No Explanation is Adequate

Our local newspaper was full of sympathetic coverage of the death of a sixteen-year-old football player. Peter Webb died after sustaining head trauma during a game with his Christian school team on September 13. At his funeral, he was eulogized as enthusiastic, confident, athletic, and devoted to Jesus Christ.

His father, Jim, and his four brothers showed uncommon courage as they each rose to speak in Peter’s honor before over two thousand guests in attendance.  Several high school football teams came and they heard Peter’s dad speak of the intense pain the family felt because of the loss of their son and brother.

No doubt the young men on those teams and Peter’s fellow students have been struggling with the same questions most people ask in similar situations. Couldn’t God have prevented Peter from dying? if so why didn’t he? If God is good, why does he allow evil to exist? If he is all-powerful, why doesn’t he bring an end to human suffering?

These profound questions cannot be answered with glib cliches. The emotional suffering of the Webb family cannot be healed by philosophical band-aids or sentimental pieties. As a sorrowing C.S. Lewis put it in A Grief Observed, “Talk to me about the truth of religion and I’ll listen gladly. Talk to me about the duty of religion and I’ll listen submissively. But don’t come talking to me about the consolations of religion or I shall suspect that you don’t understand.”

Where is God?

“Where was your God when my son was killed?” a grieving father asked John Claypool. “He was where he was when his own boy was being killed,” came the answer. What the wise pastor was saying is that God entered, and enters, human suffering in the incarnation of Christ and the presence of the Holy Spirit. Consolation in such a time is not to be found in platitudes, but in presence, the presence of a compassionate God who said he would be “near” (Philippians 4:5) and in the supportive presence of friends who quietly care and serve in his name.

But this does not answer the question “why?” Rational explanations are cold comfort to those in sorrow. But for those who are attempting to understand the mysterious ways of God it may be useful to recall that God is good and evil did not originate with him. He made the world good and part of that good was to allow for the possibility of human choices.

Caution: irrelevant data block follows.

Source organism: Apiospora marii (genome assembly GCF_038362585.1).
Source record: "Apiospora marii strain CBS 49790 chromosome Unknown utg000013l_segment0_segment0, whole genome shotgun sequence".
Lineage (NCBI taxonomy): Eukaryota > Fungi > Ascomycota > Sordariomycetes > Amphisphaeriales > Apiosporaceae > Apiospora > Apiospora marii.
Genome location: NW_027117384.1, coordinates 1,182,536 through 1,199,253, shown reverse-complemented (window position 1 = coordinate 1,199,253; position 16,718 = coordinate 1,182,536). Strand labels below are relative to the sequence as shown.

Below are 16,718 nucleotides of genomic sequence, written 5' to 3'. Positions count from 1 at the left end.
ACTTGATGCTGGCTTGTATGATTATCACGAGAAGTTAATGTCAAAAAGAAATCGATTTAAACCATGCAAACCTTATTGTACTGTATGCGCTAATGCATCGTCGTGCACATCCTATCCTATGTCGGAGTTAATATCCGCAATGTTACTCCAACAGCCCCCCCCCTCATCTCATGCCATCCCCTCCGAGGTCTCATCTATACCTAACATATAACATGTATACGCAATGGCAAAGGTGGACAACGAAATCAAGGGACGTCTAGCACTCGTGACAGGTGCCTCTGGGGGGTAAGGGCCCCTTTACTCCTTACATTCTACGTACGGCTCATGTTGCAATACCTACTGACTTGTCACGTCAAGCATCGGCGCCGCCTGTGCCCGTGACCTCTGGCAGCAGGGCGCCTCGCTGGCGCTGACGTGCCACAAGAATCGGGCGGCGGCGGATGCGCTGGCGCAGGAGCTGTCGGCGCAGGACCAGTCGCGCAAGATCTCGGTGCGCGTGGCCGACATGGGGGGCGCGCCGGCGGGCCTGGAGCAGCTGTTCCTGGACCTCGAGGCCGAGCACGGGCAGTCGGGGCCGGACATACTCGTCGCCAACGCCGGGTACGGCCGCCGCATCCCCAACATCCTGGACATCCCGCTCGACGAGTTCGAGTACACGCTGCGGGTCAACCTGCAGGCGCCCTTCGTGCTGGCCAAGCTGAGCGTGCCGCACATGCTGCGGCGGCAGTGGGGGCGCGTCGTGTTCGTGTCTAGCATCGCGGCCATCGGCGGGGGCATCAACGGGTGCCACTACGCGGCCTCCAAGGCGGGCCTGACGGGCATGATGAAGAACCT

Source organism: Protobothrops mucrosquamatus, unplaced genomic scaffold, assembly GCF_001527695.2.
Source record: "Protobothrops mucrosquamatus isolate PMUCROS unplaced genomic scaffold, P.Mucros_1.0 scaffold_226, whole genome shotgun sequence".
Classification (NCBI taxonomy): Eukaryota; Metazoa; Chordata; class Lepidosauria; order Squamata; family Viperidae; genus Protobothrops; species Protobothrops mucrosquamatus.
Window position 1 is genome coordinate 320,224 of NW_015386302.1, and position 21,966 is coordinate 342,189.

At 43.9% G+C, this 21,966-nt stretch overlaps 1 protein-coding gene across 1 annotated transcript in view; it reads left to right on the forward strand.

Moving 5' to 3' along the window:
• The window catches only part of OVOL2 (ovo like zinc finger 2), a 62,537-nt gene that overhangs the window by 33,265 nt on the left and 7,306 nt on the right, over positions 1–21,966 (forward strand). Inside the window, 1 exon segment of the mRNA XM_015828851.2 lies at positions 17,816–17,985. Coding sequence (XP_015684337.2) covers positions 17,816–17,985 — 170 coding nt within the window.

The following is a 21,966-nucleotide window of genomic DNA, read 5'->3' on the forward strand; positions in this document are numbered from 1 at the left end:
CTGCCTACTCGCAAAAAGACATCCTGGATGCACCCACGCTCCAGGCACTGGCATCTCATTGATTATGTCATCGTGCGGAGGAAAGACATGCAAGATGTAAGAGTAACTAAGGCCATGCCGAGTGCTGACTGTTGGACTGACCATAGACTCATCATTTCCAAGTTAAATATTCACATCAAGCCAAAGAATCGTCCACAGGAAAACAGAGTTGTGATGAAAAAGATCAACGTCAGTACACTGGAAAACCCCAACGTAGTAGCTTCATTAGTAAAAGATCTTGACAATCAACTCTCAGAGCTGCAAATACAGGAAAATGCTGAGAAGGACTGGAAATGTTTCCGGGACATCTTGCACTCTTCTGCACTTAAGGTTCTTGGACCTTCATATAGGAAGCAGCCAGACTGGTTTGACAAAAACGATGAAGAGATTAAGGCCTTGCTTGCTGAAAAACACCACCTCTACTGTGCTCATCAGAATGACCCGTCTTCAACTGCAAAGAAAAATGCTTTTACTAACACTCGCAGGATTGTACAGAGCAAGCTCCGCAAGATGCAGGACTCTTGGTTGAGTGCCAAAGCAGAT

All choices involve risks and consequences, including the risk of brain trauma from a football injury. Was Peter Webb’s death untimely? terrible? tragic? Certainly. All sports, including American football, pale in comparison to the value of such a precious human life.  Yet young men are drawn to challenge, risk and conquest. “The glory of young men is their strength” (Proverbs 20:29).

A good purpose

Was his death purposeful? The Christian answer is an unequivocal “yes!” God was not defeated when that beautiful young man died. Somehow in the sovereign wisdom of the Creator, a good purpose is being fulfilled. “And we know that in all things God works for the good of those who love him” (Romans 8:28).

Examples are found throughout scripture to illustrate how God uses human suffering to accomplish his purposes. The story of Joseph’s sufferings is such a lesson. “You intended to harm me, but God intended it for good,” he told his brothers in Genesis 50:20.  The sufferings of Joseph were purposeful. The Babylonian captivity of the Jews was purposeful (Jeremiah 20-29). The death of Jesus Christ on the cross was purposeful (Acts 2:23). Nothing is outside of God’s purpose.

Likewise, the New Testament teaches us that God sometimes uses human suffering to humble his people (2 Corinthians 12:7-10). Sometimes it is to correct and purify his people (Hebrews 12:6, 11). Sometimes no explanation is given. Sometimes our only response is to lament, as Jeremiah does, as Job does, as Habakkuk does, as Asaph does in Psalm 73.

These facts alone do not lift the emotional burden of overwhelming pain and loss borne by a grieving family. The fact is, we are not always given emotionally satisfying answers to why there is undeserved suffering in this world.

God will win

The Christian message promises God’s ultimate victory over evil. In the meantime, we live in a world where danger, evil and suffering remain for the present. But this imperfect world is preparing us for the next. I paraphrase Winfried Corduan who reminds us that God is able to use evil to facilitate the coming of that better world. He writes, there can be no pity without suffering. There can be no redemption without sin. There can be no courage without danger. There can be no resurrection without death.

    –  Pastor Randy Faulkner Randy 2019-spring